Home to the mighty Amazon River, the irrepressible party city of Rio de Janeiro, the world’s greatest carnival and some of the most beautiful beaches on earth, Brazil could be accused of being greedy. Luckily, nothing is wasted in brilliant Brazil where the spirited locals are known for embracing life to the fullest. Thankfully, they are happy to share their magnetic homeland with the rest of us!
Brazil Tours & Travel
All our Brazil trips
9 days from
Take the family on a colourful holiday to remember through Argentina and Brazil. Explore lively cities, heavenly white-...View trip details
44 days from
Travel through the heart of Brazil’s jungle, encountering unusual wildlife, fascinating people and breathtaking scenery...View trip details
112 days from
Visit South America and travel through Brazil, Argentina, Chile, Bolivia, Peru and Ecuador. Follow the Inca trail and...View trip details
112 days from
Visit South America and travel through Ecuador, Peru, Bolivia, Argentina, Chile and Brazil. Follow the Inca trail,...View trip details
Articles on Brazil
Brazil’s big city of fun
Posted on Tue, 20 Nov 2012 by Sue Elliot
"Rio de Janeiro is one big sensory overload and Intrepid's Angela Zuniga felt, smelt and tasted her way around town..."Read more
Being part of the worlds biggest party
Posted on Thu, 12 Jul 2012 by Sue Elliot
"It was a sight so out of this world that I'm still getting flashes of the colour and vibrancy of the most amazing four hours of my life..."Read more
Intrepid believes half the fun of experiencing a new country is getting there, and getting around once there! Where possible, Intrepid uses local transport options and traditional modes of transport - which usually carry less of an environmental impact, support small local operators and are heaps more fun.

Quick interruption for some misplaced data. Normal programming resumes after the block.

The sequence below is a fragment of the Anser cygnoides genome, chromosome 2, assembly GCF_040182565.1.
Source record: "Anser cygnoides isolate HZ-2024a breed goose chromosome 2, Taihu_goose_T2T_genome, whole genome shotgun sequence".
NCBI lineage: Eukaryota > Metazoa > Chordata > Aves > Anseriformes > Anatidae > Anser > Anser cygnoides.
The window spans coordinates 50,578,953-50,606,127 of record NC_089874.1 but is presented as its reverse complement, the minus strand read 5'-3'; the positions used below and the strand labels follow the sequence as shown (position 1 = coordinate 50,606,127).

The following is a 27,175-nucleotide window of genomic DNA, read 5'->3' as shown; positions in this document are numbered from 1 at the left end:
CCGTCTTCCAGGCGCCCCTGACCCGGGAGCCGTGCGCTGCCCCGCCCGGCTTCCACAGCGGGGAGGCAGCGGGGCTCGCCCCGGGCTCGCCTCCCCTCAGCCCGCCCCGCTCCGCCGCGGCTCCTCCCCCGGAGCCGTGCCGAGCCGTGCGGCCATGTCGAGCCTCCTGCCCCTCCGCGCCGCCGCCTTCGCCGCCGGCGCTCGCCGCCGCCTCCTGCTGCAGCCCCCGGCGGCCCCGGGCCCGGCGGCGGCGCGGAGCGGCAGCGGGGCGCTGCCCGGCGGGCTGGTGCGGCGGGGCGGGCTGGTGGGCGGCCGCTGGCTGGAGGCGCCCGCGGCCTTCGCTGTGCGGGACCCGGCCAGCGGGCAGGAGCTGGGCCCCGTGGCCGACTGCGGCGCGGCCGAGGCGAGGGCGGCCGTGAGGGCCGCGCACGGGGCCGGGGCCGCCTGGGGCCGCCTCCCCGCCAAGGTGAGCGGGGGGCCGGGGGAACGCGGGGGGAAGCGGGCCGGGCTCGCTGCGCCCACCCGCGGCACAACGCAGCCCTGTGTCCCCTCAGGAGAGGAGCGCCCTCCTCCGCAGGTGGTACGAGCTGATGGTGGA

Depending on which trip you're on while in Brazil, you may find yourself travelling by:
Travelling with Intrepid is a little bit different. We endeavour to provide travellers with an authentic experience to remember, so we try to keep accommodation as unique and traditional as possible.
When travelling with us in Brazil, you may find yourself staying in a:
At a glance
- Trips Available:
- Capital city:
- Brasilia (population 1.8 million)
- 203 million
- Time zone:
- (GMT-03:00) Brasilia
- Type A (North American/Japanese 2-pin) Type B (American 3-pin) Type C (European 2-pin) Type I (Australian/New Zealand & Chinese/Argentine 2/3-pin)
- Dialing code:
Best time to visit Brazil
In most parts of Brazil, temperatures range from 20 to 30 degrees Celsius, regardless of the season. The summer months between December and February can be hot and humid, bringing temperatures to the high 30s – perfect weather to enjoy Brazil’s famous beaches. It’s also festival season, so it’s well worth visiting during this time.
Rainfall varies greatly around Brazil so depending on where you’re travelling, you could experience some rain. Around the Pantanal, Manaus and the Amazon basin, expect patches of rain all year round. Rio and the areas around Foz de Iguacu don’t have distinct rainy seasons and are typically drier than some other areas of Brazil.